The Big Plastic Count, the UK’s biggest ever investigation into household plastic waste, kicks off today. Over 140,000 are planning to take part across the country, including schools, Westminster MPs, community groups, businesses, families and individuals. 6,804 people in Wales have signed up, including nine MPs and 80 teachers who will be taking part with their classes. The Big Plastic Count is a collaboration between Everyday Plastic and Greenpeace UK.
Celebrities including Chris Packham, Joanna Lumley and Bonnie Wright are also taking part. 94 cross-party Westminster MPs, including 9 from Wales, 3,500 school classes from all over the UK and People’s Postcode Lottery have also signed up.
The UK produces more plastic waste per person than any other country except the USA. In 2018, the country generated 5.2 million tonnes of plastic waste, enough to fill Wembley Stadium six times over.
The Big Plastic Count will reveal how much plastic packaging waste is leaving UK homes and what happens to it after we throw it away. This will provide a national snapshot of our plastic waste problem, filling a crucial evidence gap and showing the UK government and supermarkets that they must act to tackle the problem.
Chris Packham said:
“The UK is one of the worst plastic polluters in the world. Our broken recycling system doesn’t work so instead of dealing with our plastic waste ourselves, we send vast quantities of it overseas where it’s out of sight and out of mind for us, but destroying nature and harming people elsewhere. The Big Plastic Count is such an exciting project. It will, for the first time, tell ordinary people what happens to their plastic waste after we throw it away, and we hope it will force the government to take action and address the plastic waste crisis.”
Chris Thorne, plastics campaigner at Greenpeace UK, said:
“The biggest ever investigation into the UK’s plastic waste is officially underway. We’re delighted that so many people across Wales have signed up, making clear once again that the public is concerned about their plastic waste, and want to see genuine action from the government to turn the tide on our plastics crisis. That means an immediate end to us dumping our waste on other countries like Turkey, and legally binding targets that actually tackle the plastic problem at source.”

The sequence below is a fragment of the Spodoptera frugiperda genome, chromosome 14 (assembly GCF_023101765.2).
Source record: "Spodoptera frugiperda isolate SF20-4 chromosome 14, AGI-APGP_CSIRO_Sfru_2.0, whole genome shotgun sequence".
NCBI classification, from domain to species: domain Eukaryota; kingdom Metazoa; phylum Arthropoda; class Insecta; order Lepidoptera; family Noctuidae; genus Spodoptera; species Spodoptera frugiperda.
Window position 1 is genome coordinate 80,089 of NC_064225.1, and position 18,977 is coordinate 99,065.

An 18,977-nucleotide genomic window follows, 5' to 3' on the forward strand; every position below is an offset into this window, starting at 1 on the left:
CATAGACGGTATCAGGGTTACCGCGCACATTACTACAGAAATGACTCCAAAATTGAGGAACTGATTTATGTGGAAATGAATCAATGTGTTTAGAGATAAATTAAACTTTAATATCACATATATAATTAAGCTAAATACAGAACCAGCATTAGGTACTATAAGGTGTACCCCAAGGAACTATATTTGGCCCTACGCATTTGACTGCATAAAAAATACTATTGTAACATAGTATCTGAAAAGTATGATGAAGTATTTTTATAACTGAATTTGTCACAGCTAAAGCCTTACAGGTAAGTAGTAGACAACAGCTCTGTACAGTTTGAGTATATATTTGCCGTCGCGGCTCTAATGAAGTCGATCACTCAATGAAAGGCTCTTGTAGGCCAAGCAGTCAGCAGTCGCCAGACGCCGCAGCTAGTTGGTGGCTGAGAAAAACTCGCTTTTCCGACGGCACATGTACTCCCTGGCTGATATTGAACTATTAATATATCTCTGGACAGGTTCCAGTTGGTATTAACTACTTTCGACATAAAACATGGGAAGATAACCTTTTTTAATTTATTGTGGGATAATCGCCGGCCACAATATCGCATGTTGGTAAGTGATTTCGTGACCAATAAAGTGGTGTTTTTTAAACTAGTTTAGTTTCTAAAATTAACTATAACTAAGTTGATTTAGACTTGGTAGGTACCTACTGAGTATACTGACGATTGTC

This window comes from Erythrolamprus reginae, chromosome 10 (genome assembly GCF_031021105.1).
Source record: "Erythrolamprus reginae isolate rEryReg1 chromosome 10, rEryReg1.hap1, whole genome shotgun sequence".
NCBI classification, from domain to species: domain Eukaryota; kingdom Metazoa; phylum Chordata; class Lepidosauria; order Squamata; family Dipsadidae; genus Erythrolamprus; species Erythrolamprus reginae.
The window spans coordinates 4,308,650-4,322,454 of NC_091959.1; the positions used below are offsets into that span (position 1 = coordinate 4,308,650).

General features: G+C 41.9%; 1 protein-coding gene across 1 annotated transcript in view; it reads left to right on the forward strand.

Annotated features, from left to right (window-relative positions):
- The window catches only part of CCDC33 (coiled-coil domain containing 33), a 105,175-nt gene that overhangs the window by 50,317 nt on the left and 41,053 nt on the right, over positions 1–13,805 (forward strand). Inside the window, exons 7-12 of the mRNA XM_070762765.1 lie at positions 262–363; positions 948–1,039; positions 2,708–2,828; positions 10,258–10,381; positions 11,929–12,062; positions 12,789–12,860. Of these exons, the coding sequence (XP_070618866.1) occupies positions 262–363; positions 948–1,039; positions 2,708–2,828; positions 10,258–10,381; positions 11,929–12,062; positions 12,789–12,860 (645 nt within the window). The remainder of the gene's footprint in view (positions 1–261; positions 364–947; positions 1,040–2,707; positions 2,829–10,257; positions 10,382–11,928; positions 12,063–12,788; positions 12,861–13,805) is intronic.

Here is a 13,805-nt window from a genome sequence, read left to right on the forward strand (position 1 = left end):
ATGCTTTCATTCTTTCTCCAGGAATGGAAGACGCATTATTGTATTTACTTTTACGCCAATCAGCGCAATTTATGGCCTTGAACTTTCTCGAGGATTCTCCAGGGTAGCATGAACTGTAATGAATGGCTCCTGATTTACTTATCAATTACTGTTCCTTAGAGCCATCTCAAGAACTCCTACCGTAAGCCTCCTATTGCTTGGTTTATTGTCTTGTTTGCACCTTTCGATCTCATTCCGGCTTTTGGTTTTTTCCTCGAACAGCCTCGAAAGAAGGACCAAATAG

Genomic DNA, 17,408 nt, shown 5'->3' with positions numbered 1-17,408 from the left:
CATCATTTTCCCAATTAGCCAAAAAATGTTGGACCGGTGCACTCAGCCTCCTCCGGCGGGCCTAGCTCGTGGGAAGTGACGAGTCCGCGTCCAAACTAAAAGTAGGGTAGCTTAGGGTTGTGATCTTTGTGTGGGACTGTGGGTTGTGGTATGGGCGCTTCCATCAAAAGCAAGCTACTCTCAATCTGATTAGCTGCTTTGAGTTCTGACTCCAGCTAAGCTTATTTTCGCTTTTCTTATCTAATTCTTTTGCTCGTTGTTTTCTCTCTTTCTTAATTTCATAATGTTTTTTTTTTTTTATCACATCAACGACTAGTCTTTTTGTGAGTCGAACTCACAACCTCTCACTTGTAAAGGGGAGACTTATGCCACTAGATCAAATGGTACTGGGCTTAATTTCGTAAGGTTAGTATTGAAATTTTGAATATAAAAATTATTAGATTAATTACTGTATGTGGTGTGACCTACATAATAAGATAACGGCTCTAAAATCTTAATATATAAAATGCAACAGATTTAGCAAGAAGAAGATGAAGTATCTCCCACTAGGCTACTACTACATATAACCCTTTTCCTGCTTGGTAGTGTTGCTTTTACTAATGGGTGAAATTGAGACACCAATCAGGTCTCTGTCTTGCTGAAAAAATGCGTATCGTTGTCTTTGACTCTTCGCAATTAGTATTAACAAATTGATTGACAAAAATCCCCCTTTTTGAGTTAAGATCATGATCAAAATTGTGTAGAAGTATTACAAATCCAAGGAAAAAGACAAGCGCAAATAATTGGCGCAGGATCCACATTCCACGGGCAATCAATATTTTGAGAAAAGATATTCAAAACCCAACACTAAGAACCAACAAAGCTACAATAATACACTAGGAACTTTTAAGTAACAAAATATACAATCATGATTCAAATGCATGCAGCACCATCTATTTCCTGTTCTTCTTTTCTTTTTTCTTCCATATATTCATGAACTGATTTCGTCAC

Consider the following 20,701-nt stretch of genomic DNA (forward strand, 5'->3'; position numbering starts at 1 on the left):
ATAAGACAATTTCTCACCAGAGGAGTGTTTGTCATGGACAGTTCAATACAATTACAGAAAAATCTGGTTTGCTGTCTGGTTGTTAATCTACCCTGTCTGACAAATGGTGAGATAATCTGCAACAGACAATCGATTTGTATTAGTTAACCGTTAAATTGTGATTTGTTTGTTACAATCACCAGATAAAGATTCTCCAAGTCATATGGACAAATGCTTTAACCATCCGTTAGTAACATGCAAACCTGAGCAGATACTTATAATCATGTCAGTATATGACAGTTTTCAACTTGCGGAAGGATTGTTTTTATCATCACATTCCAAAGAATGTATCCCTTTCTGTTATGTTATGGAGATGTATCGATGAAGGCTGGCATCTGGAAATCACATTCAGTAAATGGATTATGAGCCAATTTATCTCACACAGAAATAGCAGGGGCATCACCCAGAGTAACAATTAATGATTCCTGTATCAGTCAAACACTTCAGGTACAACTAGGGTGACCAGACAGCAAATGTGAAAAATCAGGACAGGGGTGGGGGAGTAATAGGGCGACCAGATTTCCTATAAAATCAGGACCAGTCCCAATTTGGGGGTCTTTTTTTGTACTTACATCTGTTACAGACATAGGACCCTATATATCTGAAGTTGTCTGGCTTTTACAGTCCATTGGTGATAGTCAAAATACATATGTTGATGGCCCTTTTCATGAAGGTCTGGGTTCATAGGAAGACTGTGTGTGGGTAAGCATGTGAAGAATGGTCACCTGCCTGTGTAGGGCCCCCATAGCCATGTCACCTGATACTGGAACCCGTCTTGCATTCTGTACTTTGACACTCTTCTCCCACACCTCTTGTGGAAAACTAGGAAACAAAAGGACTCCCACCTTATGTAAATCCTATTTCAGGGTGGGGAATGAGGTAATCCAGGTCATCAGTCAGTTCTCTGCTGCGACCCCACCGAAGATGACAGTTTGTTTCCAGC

Daniel Webb of Everyday Plastic said:
“I decided to count all of my plastic waste for a whole year back in 2017. Doing so helped me to understand my personal plastic footprint, which completely shocked me and drove me to begin campaigning for change. The results from The Big Plastic Count will show us what’s really happening to our plastic waste, at a national scale, and inspire thousands of participants to demand real action to stem the tide of plastic packaging.
“This really is a crucial moment in the struggle against the plastic problem. We hope the results of The Big Plastic Count will persuade the government, supermarkets and big brands to take bold steps to tackle the plastic crisis once and for all, which is extremely exciting, perhaps even revolutionary.”
Every participant will record the different types of plastic packaging waste they throw away, and submit their results. This will generate a national picture of our plastic waste, demonstrating the scale of the problem and putting even more pressure on the government to act.
The unique methodology behind the Big Plastic Count was developed by Everyday Plastic’s founder, Daniel Webb. He collected every piece of his plastic waste for a year, and worked with a scientific researcher to turn this into a robust methodology which the public can now use to discover what happens to their plastic waste when they throw it away.
Surveying by YouGov for Greenpeace UK found that while over three-quarters (77%) of people in the UK recycle plastic products to reduce their waste, almost as many (75%) don’t know what happens to their plastic recycling after they throw it away.
Greenpeace UK and Everyday Plastic will release the results of the survey as soon as they have been processed. Campaigners hope these results will push the UK government to reduce single-use plastic by 50% by 2025, ban all plastic waste exports and implement a Deposit Return Scheme (DRS) for recycling and reuse.